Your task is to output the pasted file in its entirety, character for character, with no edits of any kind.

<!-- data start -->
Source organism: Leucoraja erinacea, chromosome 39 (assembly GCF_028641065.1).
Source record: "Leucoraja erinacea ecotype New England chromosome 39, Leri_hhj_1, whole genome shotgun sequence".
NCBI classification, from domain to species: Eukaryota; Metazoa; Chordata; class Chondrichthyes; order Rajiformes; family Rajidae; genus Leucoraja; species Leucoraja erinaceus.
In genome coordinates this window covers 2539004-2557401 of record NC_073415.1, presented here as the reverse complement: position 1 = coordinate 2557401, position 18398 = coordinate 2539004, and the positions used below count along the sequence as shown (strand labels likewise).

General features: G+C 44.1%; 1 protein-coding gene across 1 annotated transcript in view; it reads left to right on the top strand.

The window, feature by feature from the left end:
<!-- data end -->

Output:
Source organism: Leucoraja erinacea, chromosome 39 (assembly GCF_028641065.1).
Source record: "Leucoraja erinacea ecotype New England chromosome 39, Leri_hhj_1, whole genome shotgun sequence".
NCBI classification, from domain to species: Eukaryota; Metazoa; Chordata; class Chondrichthyes; order Rajiformes; family Rajidae; genus Leucoraja; species Leucoraja erinaceus.
In genome coordinates this window covers 2539004-2557401 of record NC_073415.1, presented here as the reverse complement: position 1 = coordinate 2557401, position 18398 = coordinate 2539004, and the positions used below count along the sequence as shown (strand labels likewise).

General features: G+C 44.1%; 1 protein-coding gene across 1 annotated transcript in view; it reads left to right on the top strand.

The window, feature by feature from the left end: